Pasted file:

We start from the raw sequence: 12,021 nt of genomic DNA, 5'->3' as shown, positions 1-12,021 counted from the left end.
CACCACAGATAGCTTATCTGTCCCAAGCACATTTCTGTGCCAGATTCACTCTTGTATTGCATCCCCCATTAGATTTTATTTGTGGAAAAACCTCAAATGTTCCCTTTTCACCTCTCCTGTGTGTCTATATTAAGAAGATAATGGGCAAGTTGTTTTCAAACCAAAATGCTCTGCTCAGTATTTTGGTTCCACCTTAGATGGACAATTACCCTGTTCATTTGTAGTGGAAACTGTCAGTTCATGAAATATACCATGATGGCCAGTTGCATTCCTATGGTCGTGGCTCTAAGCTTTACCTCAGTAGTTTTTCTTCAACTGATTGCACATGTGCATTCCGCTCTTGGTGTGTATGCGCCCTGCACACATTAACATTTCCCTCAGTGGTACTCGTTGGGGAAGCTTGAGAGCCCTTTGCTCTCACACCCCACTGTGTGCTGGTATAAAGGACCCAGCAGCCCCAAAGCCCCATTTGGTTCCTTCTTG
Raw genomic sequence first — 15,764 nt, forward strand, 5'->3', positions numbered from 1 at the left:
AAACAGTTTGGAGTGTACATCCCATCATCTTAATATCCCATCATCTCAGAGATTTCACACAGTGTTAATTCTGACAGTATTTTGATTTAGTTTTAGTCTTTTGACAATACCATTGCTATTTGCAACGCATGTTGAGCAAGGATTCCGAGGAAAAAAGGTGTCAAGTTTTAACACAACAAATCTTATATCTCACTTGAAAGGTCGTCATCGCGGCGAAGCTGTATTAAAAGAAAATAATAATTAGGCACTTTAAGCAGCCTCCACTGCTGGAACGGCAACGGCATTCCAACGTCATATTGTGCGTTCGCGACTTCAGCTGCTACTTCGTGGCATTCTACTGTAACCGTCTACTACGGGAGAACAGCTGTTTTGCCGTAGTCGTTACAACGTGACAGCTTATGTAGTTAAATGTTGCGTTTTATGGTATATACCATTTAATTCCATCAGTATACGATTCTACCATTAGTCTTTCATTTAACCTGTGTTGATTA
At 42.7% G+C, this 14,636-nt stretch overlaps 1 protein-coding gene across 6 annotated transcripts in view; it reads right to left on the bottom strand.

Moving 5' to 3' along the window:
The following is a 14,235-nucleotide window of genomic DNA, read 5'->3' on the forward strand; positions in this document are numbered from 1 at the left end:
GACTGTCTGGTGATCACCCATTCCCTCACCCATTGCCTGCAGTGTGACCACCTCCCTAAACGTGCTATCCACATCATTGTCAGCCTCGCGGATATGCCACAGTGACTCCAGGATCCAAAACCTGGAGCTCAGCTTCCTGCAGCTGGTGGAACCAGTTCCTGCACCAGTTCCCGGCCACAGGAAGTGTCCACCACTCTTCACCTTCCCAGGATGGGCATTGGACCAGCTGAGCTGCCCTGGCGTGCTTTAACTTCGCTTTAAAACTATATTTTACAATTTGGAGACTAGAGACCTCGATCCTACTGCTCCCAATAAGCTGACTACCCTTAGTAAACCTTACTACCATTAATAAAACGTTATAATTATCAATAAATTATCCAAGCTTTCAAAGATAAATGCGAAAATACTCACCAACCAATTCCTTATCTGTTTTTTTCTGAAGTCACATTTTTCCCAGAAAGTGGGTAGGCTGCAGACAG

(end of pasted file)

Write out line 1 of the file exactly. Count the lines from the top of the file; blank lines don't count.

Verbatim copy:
We start from the raw sequence: 12,021 nt of genomic DNA, 5'->3' as shown, positions 1-12,021 counted from the left end.